Nov 1, 2005 Table of Contents

Please note: This information was current at the time of publication. But medical information is always changing, and some information given here may be out of date. For regularly updated information on a variety of health topics, please visit familydoctor.org, the AAFP patient education Web site.

Information from Your Family Doctor

Migraine Headaches: How to Deal with the Pain

Am Fam Physician. 2005 Nov 1;72(9):1816-1818.

What causes migraine headaches?

Migraine headaches seem to be caused by changes in the amount of a chemical called serotonin (say: sair-uh-TONE-in) you have in your body. When serotonin levels are high, your blood vessels shrink. When serotonin levels are low, your blood vessels swell. This swelling can cause pain and other problems. Many things can affect the level of serotonin in your body, including certain foods and your level of blood sugar. In women, changes in the amount of a hormone called estrogen (say: ESS-tro-jen) can affect serotonin levels.

What does a migraine feel like?

Migraines can cause very bad pain that can get in the way of your normal routine. Migraines aren’t the same for everyone. Some symptoms include:

  • Throbbing or dull pain on one or both sides of your head

  • Stomachache or throwing up

  • Changes in how you see, such as blurry vision or blind spots

  • Being bothered by light, noise, or smells

  • Feeling tired or confused

  • Stuffy nose

  • Feeling cold or sweaty

  • Stiff neck

  • Feeling dizzy

Are there different kinds of migraines?

Yes. The most common are classic migraines and common migraines.

Classic migraines start with a warning sign called an aura (say: AWR-uh). An aura can change the way you see things. You may see flashing lights and colors, or you might not be able to see things to your side. Auras last about 15 to 30 minutes. Pain usually comes after the aura, but sometimes the pain and aura happen at the same time, or the pain never happens. The pain of classic migraines might be on one side of your head or on both sides. You may also have a strange prickly or burning feeling, or feel weak on one side of your body. You may have trouble talking. You may also feel depressed, grouchy, and restless.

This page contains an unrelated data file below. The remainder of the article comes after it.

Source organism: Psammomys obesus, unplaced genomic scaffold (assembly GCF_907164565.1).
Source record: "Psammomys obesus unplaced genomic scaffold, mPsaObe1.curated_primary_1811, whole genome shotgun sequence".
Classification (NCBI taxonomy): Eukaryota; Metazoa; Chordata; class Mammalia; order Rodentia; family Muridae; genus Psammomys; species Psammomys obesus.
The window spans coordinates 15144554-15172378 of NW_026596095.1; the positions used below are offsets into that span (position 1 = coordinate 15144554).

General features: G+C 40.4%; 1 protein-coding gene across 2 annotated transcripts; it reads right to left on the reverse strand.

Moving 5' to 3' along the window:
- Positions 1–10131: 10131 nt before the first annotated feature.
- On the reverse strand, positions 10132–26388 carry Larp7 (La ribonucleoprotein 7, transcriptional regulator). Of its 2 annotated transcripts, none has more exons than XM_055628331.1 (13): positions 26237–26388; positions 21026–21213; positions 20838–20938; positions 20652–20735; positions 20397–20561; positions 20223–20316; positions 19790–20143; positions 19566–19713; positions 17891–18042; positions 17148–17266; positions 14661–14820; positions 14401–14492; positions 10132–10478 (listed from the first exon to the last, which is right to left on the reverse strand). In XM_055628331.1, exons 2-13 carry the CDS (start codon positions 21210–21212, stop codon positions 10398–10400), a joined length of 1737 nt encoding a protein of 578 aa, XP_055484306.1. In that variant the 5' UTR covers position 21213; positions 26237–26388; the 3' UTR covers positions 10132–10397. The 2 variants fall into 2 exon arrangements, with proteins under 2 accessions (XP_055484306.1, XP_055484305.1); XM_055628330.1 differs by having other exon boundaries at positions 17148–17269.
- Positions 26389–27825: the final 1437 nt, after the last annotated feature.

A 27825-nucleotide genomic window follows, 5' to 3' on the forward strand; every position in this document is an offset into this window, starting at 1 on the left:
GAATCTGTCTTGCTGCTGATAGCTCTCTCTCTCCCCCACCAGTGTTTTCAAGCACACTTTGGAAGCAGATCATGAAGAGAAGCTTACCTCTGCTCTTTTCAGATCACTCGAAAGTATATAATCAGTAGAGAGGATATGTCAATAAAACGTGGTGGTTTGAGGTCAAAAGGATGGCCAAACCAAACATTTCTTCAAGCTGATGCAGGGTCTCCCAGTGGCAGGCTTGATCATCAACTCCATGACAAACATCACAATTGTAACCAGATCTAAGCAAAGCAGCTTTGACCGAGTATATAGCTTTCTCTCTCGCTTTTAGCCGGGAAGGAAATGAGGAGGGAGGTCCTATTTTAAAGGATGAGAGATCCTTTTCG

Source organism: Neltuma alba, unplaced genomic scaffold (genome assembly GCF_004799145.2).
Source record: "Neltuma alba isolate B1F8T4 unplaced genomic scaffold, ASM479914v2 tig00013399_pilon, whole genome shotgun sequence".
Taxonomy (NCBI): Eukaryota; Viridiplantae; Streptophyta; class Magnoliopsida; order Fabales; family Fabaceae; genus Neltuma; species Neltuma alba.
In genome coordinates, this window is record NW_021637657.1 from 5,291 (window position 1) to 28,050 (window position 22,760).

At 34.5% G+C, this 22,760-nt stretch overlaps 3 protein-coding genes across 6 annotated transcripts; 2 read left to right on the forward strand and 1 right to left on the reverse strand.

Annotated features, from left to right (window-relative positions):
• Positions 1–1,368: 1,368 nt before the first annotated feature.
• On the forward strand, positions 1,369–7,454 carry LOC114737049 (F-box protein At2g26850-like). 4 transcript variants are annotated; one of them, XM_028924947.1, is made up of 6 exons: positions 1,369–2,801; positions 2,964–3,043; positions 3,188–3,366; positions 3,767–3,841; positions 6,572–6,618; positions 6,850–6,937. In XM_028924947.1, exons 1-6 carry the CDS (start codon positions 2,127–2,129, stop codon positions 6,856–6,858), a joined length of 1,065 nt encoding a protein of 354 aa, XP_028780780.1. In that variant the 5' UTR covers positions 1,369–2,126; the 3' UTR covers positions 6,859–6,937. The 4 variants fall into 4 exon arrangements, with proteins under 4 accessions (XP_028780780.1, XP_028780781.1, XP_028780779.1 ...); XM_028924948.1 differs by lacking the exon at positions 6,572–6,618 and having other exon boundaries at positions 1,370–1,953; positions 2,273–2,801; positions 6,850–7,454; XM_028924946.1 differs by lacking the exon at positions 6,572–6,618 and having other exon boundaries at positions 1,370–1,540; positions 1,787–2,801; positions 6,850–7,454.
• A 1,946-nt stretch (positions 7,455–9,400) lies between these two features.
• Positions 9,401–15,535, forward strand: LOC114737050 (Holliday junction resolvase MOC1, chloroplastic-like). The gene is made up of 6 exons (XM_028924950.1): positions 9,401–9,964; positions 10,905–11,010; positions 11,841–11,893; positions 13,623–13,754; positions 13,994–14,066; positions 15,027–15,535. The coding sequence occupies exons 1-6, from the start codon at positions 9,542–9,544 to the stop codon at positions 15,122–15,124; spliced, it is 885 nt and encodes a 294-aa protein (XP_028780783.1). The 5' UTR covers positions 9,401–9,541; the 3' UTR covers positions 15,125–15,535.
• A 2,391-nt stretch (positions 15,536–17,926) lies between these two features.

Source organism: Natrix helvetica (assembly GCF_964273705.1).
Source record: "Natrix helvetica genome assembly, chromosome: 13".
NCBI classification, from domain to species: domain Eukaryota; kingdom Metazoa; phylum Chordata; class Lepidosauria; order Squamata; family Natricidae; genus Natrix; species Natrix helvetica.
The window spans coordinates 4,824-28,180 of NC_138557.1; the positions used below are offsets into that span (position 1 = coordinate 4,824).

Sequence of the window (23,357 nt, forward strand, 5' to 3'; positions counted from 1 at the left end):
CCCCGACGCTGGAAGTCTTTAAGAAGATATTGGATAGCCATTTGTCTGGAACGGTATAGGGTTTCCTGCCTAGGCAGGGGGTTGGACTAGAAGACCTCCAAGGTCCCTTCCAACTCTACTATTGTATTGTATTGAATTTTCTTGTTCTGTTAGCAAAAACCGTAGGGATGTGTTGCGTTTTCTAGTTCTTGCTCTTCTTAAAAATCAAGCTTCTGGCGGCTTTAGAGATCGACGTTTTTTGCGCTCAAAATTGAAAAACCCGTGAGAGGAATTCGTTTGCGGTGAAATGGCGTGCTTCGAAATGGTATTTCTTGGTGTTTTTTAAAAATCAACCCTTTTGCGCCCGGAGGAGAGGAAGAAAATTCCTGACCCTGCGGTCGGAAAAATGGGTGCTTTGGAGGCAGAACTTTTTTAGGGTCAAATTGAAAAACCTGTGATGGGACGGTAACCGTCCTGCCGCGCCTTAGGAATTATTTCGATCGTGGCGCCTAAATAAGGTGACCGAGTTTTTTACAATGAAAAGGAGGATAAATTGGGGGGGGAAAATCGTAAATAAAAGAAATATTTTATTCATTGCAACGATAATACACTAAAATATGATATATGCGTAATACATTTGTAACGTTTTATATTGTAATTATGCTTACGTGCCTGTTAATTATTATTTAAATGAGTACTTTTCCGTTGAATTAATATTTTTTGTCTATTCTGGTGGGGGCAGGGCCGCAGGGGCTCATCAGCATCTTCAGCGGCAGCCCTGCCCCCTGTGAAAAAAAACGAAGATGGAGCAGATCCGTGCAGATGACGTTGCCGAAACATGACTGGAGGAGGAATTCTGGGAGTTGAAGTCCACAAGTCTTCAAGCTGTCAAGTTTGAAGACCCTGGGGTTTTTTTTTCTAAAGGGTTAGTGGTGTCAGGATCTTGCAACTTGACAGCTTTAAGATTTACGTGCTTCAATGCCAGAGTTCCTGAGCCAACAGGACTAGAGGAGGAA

Common migraines don’t start with an aura. Common migraines may start more slowly than classic migraines and last longer. The pain of common migraines may be on only one side of your head.

How long do migraines usually last?

Migraines may last for only a few hours or up to three days. They may happen only once or twice a year, or as often as daily.

What things may set off a migraine?

Certain things can set off migraines in some people. These include:

  • Strong smells, bright lights, or loud noises

  • Changes in weather

  • Being tired, stressed, or depressed Changes in the time you go to sleep or wake up

  • Missing meals or fasting

  • Menstrual periods, birth control pills, or hormones

Some foods also can trigger migraines in some people. These include:

  • Aged, canned, cured, or processed meat (such as bologna, ham, herring, hot dogs, and pepperoni)

  • Aged cheese

  • Alcoholic beverages, especially red wine

  • Aspartame (some brand names: NutraSweet, Equal)

  • Avocados

  • Beans, including pole, broad, lima, Italian, navy, pinto, and garbanzo

  • Brewer’s yeast, including fresh yeast coffee cake, doughnuts, and sourdough bread

  • Caffeine (in excess)

  • Canned soup or bouillon cubes

  • Chocolate, cocoa, and carob Cultured dairy products, such as buttermilk and sour cream

  • Figs

  • Lentils

  • Meat tenderizer

  • Monosodium glutamate (also called MSG)